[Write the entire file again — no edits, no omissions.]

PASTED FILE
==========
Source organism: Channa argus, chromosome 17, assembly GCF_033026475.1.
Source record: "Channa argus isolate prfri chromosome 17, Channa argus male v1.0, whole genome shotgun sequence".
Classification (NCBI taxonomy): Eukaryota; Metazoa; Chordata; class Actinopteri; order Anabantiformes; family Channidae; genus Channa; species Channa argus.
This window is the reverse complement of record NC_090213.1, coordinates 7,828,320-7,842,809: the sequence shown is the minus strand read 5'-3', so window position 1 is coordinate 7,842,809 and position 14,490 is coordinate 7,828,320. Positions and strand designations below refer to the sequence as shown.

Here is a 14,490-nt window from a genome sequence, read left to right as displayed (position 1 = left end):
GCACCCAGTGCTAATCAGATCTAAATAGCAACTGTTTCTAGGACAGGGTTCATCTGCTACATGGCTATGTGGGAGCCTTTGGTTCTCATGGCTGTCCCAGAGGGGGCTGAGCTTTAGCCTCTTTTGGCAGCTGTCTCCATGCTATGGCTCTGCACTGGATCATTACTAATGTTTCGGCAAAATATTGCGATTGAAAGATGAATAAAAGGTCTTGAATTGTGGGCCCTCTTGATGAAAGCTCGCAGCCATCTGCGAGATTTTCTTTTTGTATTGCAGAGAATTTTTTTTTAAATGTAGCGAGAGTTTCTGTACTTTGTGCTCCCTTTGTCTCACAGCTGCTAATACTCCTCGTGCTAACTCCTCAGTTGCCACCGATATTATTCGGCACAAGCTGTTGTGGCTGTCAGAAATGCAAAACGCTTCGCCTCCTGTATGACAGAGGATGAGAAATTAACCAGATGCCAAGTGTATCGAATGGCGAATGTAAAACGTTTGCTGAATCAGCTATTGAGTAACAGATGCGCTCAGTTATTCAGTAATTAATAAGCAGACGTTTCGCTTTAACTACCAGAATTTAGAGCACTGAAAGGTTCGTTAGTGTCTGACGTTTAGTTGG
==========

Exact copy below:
Source organism: Channa argus, chromosome 17, assembly GCF_033026475.1.
Source record: "Channa argus isolate prfri chromosome 17, Channa argus male v1.0, whole genome shotgun sequence".
Classification (NCBI taxonomy): Eukaryota; Metazoa; Chordata; class Actinopteri; order Anabantiformes; family Channidae; genus Channa; species Channa argus.
This window is the reverse complement of record NC_090213.1, coordinates 7,828,320-7,842,809: the sequence shown is the minus strand read 5'-3', so window position 1 is coordinate 7,842,809 and position 14,490 is coordinate 7,828,320. Positions and strand designations below refer to the sequence as shown.

Here is a 14,490-nt window from a genome sequence, read left to right as displayed (position 1 = left end):
GCACCCAGTGCTAATCAGATCTAAATAGCAACTGTTTCTAGGACAGGGTTCATCTGCTACATGGCTATGTGGGAGCCTTTGGTTCTCATGGCTGTCCCAGAGGGGGCTGAGCTTTAGCCTCTTTTGGCAGCTGTCTCCATGCTATGGCTCTGCACTGGATCATTACTAATGTTTCGGCAAAATATTGCGATTGAAAGATGAATAAAAGGTCTTGAATTGTGGGCCCTCTTGATGAAAGCTCGCAGCCATCTGCGAGATTTTCTTTTTGTATTGCAGAGAATTTTTTTTTAAATGTAGCGAGAGTTTCTGTACTTTGTGCTCCCTTTGTCTCACAGCTGCTAATACTCCTCGTGCTAACTCCTCAGTTGCCACCGATATTATTCGGCACAAGCTGTTGTGGCTGTCAGAAATGCAAAACGCTTCGCCTCCTGTATGACAGAGGATGAGAAATTAACCAGATGCCAAGTGTATCGAATGGCGAATGTAAAACGTTTGCTGAATCAGCTATTGAGTAACAGATGCGCTCAGTTATTCAGTAATTAATAAGCAGACGTTTCGCTTTAACTACCAGAATTTAGAGCACTGAAAGGTTCGTTAGTGTCTGACGTTTAGTTGG